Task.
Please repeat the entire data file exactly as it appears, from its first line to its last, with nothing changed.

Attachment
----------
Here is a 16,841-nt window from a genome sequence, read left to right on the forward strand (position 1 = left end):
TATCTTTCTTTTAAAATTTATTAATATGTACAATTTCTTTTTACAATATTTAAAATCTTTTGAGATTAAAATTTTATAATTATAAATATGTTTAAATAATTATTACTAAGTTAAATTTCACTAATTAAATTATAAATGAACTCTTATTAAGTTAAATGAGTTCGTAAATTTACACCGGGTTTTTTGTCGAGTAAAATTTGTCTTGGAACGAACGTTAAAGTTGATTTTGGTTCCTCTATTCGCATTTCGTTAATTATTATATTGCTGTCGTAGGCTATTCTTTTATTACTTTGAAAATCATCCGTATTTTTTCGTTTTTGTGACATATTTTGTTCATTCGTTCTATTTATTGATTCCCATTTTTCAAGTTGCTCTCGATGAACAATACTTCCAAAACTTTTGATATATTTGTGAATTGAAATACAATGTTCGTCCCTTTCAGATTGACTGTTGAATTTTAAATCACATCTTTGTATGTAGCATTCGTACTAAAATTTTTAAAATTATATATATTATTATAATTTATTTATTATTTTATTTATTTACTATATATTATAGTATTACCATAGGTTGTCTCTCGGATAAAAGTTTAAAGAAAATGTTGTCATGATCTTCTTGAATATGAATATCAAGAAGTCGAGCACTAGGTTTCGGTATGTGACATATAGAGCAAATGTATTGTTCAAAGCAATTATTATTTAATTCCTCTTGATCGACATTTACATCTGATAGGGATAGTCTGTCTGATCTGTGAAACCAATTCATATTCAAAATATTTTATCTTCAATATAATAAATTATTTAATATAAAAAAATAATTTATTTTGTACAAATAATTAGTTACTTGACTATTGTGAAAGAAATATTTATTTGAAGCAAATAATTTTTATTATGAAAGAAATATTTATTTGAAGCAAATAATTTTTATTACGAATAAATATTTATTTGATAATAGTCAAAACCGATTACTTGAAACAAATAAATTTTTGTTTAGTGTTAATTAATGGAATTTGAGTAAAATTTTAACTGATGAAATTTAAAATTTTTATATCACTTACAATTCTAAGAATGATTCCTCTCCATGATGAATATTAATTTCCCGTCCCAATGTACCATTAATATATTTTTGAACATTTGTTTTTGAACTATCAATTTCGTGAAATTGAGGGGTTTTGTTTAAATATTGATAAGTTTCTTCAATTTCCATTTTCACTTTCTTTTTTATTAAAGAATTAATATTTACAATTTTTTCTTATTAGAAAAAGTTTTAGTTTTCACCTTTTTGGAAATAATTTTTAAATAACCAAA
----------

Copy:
Here is a 16,841-nt window from a genome sequence, read left to right on the forward strand (position 1 = left end):
TATCTTTCTTTTAAAATTTATTAATATGTACAATTTCTTTTTACAATATTTAAAATCTTTTGAGATTAAAATTTTATAATTATAAATATGTTTAAATAATTATTACTAAGTTAAATTTCACTAATTAAATTATAAATGAACTCTTATTAAGTTAAATGAGTTCGTAAATTTACACCGGGTTTTTTGTCGAGTAAAATTTGTCTTGGAACGAACGTTAAAGTTGATTTTGGTTCCTCTATTCGCATTTCGTTAATTATTATATTGCTGTCGTAGGCTATTCTTTTATTACTTTGAAAATCATCCGTATTTTTTCGTTTTTGTGACATATTTTGTTCATTCGTTCTATTTATTGATTCCCATTTTTCAAGTTGCTCTCGATGAACAATACTTCCAAAACTTTTGATATATTTGTGAATTGAAATACAATGTTCGTCCCTTTCAGATTGACTGTTGAATTTTAAATCACATCTTTGTATGTAGCATTCGTACTAAAATTTTTAAAATTATATATATTATTATAATTTATTTATTATTTTATTTATTTACTATATATTATAGTATTACCATAGGTTGTCTCTCGGATAAAAGTTTAAAGAAAATGTTGTCATGATCTTCTTGAATATGAATATCAAGAAGTCGAGCACTAGGTTTCGGTATGTGACATATAGAGCAAATGTATTGTTCAAAGCAATTATTATTTAATTCCTCTTGATCGACATTTACATCTGATAGGGATAGTCTGTCTGATCTGTGAAACCAATTCATATTCAAAATATTTTATCTTCAATATAATAAATTATTTAATATAAAAAAATAATTTATTTTGTACAAATAATTAGTTACTTGACTATTGTGAAAGAAATATTTATTTGAAGCAAATAATTTTTATTATGAAAGAAATATTTATTTGAAGCAAATAATTTTTATTACGAATAAATATTTATTTGATAATAGTCAAAACCGATTACTTGAAACAAATAAATTTTTGTTTAGTGTTAATTAATGGAATTTGAGTAAAATTTTAACTGATGAAATTTAAAATTTTTATATCACTTACAATTCTAAGAATGATTCCTCTCCATGATGAATATTAATTTCCCGTCCCAATGTACCATTAATATATTTTTGAACATTTGTTTTTGAACTATCAATTTCGTGAAATTGAGGGGTTTTGTTTAAATATTGATAAGTTTCTTCAATTTCCATTTTCACTTTCTTTTTTATTAAAGAATTAATATTTACAATTTTTTCTTATTAGAAAAAGTTTTAGTTTTCACCTTTTTGGAAATAATTTTTAAATAACCAAA